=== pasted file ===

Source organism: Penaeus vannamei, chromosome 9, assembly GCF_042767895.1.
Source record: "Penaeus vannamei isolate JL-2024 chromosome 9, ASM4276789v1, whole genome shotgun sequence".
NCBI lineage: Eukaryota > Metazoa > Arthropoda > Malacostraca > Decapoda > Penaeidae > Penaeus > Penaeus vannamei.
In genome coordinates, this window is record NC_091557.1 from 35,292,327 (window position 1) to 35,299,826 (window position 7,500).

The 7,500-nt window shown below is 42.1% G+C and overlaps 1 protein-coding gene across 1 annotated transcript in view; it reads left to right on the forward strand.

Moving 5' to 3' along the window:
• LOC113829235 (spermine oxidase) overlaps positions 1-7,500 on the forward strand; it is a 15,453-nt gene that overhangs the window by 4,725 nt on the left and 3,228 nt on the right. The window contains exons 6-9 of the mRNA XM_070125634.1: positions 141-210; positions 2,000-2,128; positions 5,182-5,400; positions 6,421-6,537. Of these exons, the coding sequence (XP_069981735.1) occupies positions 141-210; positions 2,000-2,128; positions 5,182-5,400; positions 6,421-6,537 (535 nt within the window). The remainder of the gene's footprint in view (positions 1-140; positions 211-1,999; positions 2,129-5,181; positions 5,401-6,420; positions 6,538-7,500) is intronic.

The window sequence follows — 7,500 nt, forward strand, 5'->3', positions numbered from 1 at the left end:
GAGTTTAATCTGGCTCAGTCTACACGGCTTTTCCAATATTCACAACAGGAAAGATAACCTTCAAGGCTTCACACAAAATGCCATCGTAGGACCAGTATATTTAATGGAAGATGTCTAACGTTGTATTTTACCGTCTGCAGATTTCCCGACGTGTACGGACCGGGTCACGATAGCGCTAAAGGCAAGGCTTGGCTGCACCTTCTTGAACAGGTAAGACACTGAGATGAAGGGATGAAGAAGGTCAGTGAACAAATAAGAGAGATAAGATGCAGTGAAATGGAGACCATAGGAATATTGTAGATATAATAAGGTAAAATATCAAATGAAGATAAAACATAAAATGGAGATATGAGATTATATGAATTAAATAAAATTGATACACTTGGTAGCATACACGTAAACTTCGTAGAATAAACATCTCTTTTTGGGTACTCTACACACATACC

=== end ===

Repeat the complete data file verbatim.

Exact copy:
Source organism: Penaeus vannamei, chromosome 9, assembly GCF_042767895.1.
Source record: "Penaeus vannamei isolate JL-2024 chromosome 9, ASM4276789v1, whole genome shotgun sequence".
NCBI lineage: Eukaryota > Metazoa > Arthropoda > Malacostraca > Decapoda > Penaeidae > Penaeus > Penaeus vannamei.
In genome coordinates, this window is record NC_091557.1 from 35,292,327 (window position 1) to 35,299,826 (window position 7,500).

The 7,500-nt window shown below is 42.1% G+C and overlaps 1 protein-coding gene across 1 annotated transcript in view; it reads left to right on the forward strand.

Moving 5' to 3' along the window:
• LOC113829235 (spermine oxidase) overlaps positions 1-7,500 on the forward strand; it is a 15,453-nt gene that overhangs the window by 4,725 nt on the left and 3,228 nt on the right. The window contains exons 6-9 of the mRNA XM_070125634.1: positions 141-210; positions 2,000-2,128; positions 5,182-5,400; positions 6,421-6,537. Of these exons, the coding sequence (XP_069981735.1) occupies positions 141-210; positions 2,000-2,128; positions 5,182-5,400; positions 6,421-6,537 (535 nt within the window). The remainder of the gene's footprint in view (positions 1-140; positions 211-1,999; positions 2,129-5,181; positions 5,401-6,420; positions 6,538-7,500) is intronic.

The window sequence follows — 7,500 nt, forward strand, 5'->3', positions numbered from 1 at the left end:
GAGTTTAATCTGGCTCAGTCTACACGGCTTTTCCAATATTCACAACAGGAAAGATAACCTTCAAGGCTTCACACAAAATGCCATCGTAGGACCAGTATATTTAATGGAAGATGTCTAACGTTGTATTTTACCGTCTGCAGATTTCCCGACGTGTACGGACCGGGTCACGATAGCGCTAAAGGCAAGGCTTGGCTGCACCTTCTTGAACAGGTAAGACACTGAGATGAAGGGATGAAGAAGGTCAGTGAACAAATAAGAGAGATAAGATGCAGTGAAATGGAGACCATAGGAATATTGTAGATATAATAAGGTAAAATATCAAATGAAGATAAAACATAAAATGGAGATATGAGATTATATGAATTAAATAAAATTGATACACTTGGTAGCATACACGTAAACTTCGTAGAATAAACATCTCTTTTTGGGTACTCTACACACATACC